This is the first of a 4 part session with Motown, an 18 month old MiniAussie. Motown is easily over-aroused while working for cookies. He is Apryl’s dog and she handles him fine. He is still over-aroused, but manageable for her if she stays on top of him. I am not a fan of “staying on top” of a dog. I try to cultivate a sense of self-discipline with a working dog, which is often easier said than done and certainly easier done with a dog who is not yours.
Working 4 Things At Once Without Lumping
A common training maxim is: Be a Splitter, Not a Lumper. I agree.
That said, in these sessions I’m focused on at least 4 key criteria and am working them without lumping. A good plan and some elegant training theory can be leveraged towards multiple target criteria without lumping. In fact, working with an over-aroused dog requires multiple criteria, a good plan, and elegant training theory.
Pawsitive Vybe is all about elegant training. And by elegant I mean accomplishing multiple goals in a single exercise as well as being simple, beautiful, and efficient. I hope you’ll agree that this session fits that definition of elegant.
Wait vs Stay
I hit on this in this week’s DiscDogger Weekly show in detail and also cover it in this piece from some time ago.
The executive summary is that Wait and Stay (duration behaviors) are completely different behaviors. A Stay means that the dog holds position until the release cue is given – Stays only release to the Release Cue (Off, OK, Free, etc). A Wait means that the dog holds position and releases to a conditioned response. This is a critical distinction in dog training and especially dog sports. Lack of clarity on this point is directly responsible for many many dog sport performance issues.
In this session I am using both the Wait and the Stay behaviors towards multiple purposes:
- to provide structure for the dog
- to compare and contrast the skills to better Motown’s understanding
- to reduce arousal
- to set up and prepare for the Back Stall, the actual disc dog behavior I’m working in these sessions.
2 Behaviors, Wait and Stay are being used for at least 4 purposes with no lumping. Both of these behaviors are serving as reinforcement for reduced arousal (Drive Building) while both behaviors are being reinforced and clarified by this training session.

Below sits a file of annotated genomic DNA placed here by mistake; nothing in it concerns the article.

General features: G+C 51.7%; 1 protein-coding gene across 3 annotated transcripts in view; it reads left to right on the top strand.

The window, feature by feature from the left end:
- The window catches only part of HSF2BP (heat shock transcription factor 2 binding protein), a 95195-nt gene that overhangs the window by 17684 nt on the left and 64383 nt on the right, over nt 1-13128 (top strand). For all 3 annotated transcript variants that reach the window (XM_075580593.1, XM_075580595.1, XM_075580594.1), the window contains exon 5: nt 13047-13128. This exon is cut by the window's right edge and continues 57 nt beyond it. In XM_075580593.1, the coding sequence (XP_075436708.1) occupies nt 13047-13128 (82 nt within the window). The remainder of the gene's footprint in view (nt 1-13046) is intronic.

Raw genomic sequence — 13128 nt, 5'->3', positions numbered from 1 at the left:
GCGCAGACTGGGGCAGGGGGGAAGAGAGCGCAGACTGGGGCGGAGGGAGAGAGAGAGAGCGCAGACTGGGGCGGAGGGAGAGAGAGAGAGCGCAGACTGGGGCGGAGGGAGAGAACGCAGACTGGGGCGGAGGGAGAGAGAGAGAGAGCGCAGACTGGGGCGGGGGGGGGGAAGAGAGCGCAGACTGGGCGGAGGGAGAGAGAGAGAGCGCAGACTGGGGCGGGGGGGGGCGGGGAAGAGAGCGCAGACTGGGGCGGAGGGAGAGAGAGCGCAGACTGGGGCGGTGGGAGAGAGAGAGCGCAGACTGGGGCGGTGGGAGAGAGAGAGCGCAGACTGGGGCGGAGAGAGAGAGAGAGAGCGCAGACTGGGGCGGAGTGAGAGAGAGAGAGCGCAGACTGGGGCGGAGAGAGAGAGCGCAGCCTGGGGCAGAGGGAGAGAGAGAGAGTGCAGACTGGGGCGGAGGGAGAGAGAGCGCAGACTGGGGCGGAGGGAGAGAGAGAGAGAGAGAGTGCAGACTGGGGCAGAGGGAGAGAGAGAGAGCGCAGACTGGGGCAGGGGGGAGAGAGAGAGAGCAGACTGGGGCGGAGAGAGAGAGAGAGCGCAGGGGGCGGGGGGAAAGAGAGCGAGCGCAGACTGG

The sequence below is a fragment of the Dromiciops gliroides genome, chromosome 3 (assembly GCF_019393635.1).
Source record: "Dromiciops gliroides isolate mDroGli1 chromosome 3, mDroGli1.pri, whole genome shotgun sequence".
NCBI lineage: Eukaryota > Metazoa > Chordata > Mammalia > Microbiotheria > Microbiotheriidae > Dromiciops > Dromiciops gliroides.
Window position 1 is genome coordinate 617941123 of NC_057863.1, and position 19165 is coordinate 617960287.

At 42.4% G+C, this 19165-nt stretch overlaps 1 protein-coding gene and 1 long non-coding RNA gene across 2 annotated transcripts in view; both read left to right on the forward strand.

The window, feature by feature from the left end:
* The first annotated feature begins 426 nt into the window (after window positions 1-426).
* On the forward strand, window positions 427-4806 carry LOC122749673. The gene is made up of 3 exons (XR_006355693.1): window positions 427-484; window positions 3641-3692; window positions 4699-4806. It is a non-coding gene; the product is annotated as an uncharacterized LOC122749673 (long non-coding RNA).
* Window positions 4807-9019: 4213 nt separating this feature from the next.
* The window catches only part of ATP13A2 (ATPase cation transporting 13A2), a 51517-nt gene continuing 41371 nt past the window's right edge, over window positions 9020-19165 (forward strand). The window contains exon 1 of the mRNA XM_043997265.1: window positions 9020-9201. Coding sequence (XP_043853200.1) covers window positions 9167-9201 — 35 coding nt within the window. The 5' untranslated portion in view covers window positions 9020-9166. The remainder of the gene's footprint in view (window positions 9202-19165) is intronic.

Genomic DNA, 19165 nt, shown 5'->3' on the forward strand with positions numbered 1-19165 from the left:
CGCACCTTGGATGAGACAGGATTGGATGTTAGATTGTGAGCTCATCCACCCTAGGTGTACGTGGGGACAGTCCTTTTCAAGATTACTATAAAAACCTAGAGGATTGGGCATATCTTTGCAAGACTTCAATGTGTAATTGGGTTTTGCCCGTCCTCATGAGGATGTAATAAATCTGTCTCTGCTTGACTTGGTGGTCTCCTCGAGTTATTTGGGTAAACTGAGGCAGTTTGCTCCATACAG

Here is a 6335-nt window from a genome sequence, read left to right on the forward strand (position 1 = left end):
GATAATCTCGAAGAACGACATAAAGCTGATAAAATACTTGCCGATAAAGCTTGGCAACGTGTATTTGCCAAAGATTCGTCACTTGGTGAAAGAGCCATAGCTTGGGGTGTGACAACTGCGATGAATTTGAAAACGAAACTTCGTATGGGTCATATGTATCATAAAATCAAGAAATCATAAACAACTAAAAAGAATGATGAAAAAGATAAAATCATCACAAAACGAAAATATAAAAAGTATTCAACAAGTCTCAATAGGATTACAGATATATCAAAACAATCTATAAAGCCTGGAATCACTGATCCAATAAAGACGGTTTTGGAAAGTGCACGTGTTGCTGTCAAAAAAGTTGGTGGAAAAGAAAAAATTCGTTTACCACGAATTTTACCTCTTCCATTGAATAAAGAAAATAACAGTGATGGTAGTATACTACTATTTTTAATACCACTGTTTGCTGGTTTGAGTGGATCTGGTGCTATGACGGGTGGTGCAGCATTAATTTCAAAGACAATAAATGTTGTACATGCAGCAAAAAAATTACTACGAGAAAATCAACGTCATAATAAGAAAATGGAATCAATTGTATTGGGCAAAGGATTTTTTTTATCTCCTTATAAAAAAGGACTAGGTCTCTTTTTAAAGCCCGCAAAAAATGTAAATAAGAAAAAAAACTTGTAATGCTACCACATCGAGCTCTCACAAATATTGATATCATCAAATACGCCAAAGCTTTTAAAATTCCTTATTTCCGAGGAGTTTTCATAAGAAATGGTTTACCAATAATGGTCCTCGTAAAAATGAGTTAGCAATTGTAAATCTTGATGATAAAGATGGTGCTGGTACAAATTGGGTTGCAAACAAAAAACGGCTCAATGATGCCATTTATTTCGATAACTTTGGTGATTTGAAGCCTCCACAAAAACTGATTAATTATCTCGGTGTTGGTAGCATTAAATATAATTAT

Stall is a Stay
The “Stall” cue and the Back Stall behavior are both duration behaviors, which we’ll call “Stays” for simplicity’s sake. This means that the Back Stall should be held until I give the Release Cue,”Off.”
Now the Back Stall is a somewhat complex behavior – it’s hard to pay the dog, the dog has to work to stay up there, and hard to control as the handler. It’s not too hard, but it’s harder than the Pedestal.
I’ll use the “Stall” cue on the Pedestal as a lower criteria behavior that Motown can easily hit and I can easily control and reinforce. I’ll ask Motown to Stall on the pedestal and pay him until I ask him,”Off,” and then will pay him on the ground (hah, no really… make sure you make it to sessions 3 and 4…)
So in this framework I will be teaching and generalizing the Stall behavior in two places at once.
Wait on the Pedestal and the Ground
The Wait cue will be used to set up the Stall and will be given on both the ground before Stalling on the Pedestal and on the Pedestal before launching onto the Back Stall.
This Wait will be intermixed in random or variable ratio fashion with the Stay. By intermixing them and placing them next to each other Motown will learn to discriminate the two as each behavior is being rewarded with both cookies and functional rewards (action and Next behavior).
Pedestal as Middle Ground and Staging Area
The Pedestal is a key apparatus in this training session. It will be used as a localization tool to keep the aroused dog in place and on his toes and as a staging area where we can gather ourselves physically and gather our wits between reps.
Dumping the dog off the Stall to the Pedestal and using the Off cue to get him back to the ground is a good check on overzealous performance. Grounding the dog’s arousal with the pedestal is effective drive management that also reinforces the Stall behavior and sets up a structure that serves performance and understanding.
Dealing with a Cookie Monster
Dealing with a cookie monster like Motown with 4 on the Floor is nothing new. It is a standard positive training approach to the problem. The problem with 4 on the Floor, on it’s own, is that the undesired behavior is rehearsed and that rehearsal maintains the aroused state while entertaining frustration.
The structure of this session: Pedestal, Stall, Wait, Off as keystones are key to centering the dog’s focus on the behaviors and thoughtfully following the handler. Without the focus on the behaviors and the thoughtful following of the behavior and the success of doing so, the 4 on the Floor will be less effective.
Successful performance of the Stall and Wait and of actually following the handler also reinforce calm, cool, and collected cookie taking.
Check out the next 3 installments of this training session for more info and the progression.